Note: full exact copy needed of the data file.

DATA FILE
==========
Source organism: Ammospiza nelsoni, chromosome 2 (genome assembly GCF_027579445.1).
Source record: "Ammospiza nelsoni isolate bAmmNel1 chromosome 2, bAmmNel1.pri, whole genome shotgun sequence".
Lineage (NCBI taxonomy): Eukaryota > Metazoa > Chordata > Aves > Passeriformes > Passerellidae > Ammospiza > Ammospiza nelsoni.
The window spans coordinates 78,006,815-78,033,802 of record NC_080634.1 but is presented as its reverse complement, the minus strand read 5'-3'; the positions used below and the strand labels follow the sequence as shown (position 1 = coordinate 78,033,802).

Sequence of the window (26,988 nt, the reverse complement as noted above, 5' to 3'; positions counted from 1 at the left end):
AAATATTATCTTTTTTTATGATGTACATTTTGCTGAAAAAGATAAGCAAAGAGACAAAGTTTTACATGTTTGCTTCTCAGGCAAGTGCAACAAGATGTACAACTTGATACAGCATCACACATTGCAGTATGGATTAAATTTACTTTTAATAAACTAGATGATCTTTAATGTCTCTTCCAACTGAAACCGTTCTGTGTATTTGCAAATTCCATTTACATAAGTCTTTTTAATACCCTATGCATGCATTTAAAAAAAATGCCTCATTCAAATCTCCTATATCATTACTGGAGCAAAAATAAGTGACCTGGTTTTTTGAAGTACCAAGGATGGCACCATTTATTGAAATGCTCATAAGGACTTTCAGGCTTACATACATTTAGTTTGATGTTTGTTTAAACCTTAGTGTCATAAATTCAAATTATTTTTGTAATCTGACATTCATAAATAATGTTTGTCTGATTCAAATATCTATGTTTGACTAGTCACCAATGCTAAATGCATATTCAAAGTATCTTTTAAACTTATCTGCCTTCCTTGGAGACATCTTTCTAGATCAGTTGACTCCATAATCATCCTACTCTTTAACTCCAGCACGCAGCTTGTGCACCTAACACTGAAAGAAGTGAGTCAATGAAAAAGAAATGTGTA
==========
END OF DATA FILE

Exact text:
Source organism: Ammospiza nelsoni, chromosome 2 (genome assembly GCF_027579445.1).
Source record: "Ammospiza nelsoni isolate bAmmNel1 chromosome 2, bAmmNel1.pri, whole genome shotgun sequence".
Lineage (NCBI taxonomy): Eukaryota > Metazoa > Chordata > Aves > Passeriformes > Passerellidae > Ammospiza > Ammospiza nelsoni.
The window spans coordinates 78,006,815-78,033,802 of record NC_080634.1 but is presented as its reverse complement, the minus strand read 5'-3'; the positions used below and the strand labels follow the sequence as shown (position 1 = coordinate 78,033,802).

Sequence of the window (26,988 nt, the reverse complement as noted above, 5' to 3'; positions counted from 1 at the left end):
AAATATTATCTTTTTTTATGATGTACATTTTGCTGAAAAAGATAAGCAAAGAGACAAAGTTTTACATGTTTGCTTCTCAGGCAAGTGCAACAAGATGTACAACTTGATACAGCATCACACATTGCAGTATGGATTAAATTTACTTTTAATAAACTAGATGATCTTTAATGTCTCTTCCAACTGAAACCGTTCTGTGTATTTGCAAATTCCATTTACATAAGTCTTTTTAATACCCTATGCATGCATTTAAAAAAAATGCCTCATTCAAATCTCCTATATCATTACTGGAGCAAAAATAAGTGACCTGGTTTTTTGAAGTACCAAGGATGGCACCATTTATTGAAATGCTCATAAGGACTTTCAGGCTTACATACATTTAGTTTGATGTTTGTTTAAACCTTAGTGTCATAAATTCAAATTATTTTTGTAATCTGACATTCATAAATAATGTTTGTCTGATTCAAATATCTATGTTTGACTAGTCACCAATGCTAAATGCATATTCAAAGTATCTTTTAAACTTATCTGCCTTCCTTGGAGACATCTTTCTAGATCAGTTGACTCCATAATCATCCTACTCTTTAACTCCAGCACGCAGCTTGTGCACCTAACACTGAAAGAAGTGAGTCAATGAAAAAGAAATGTGTA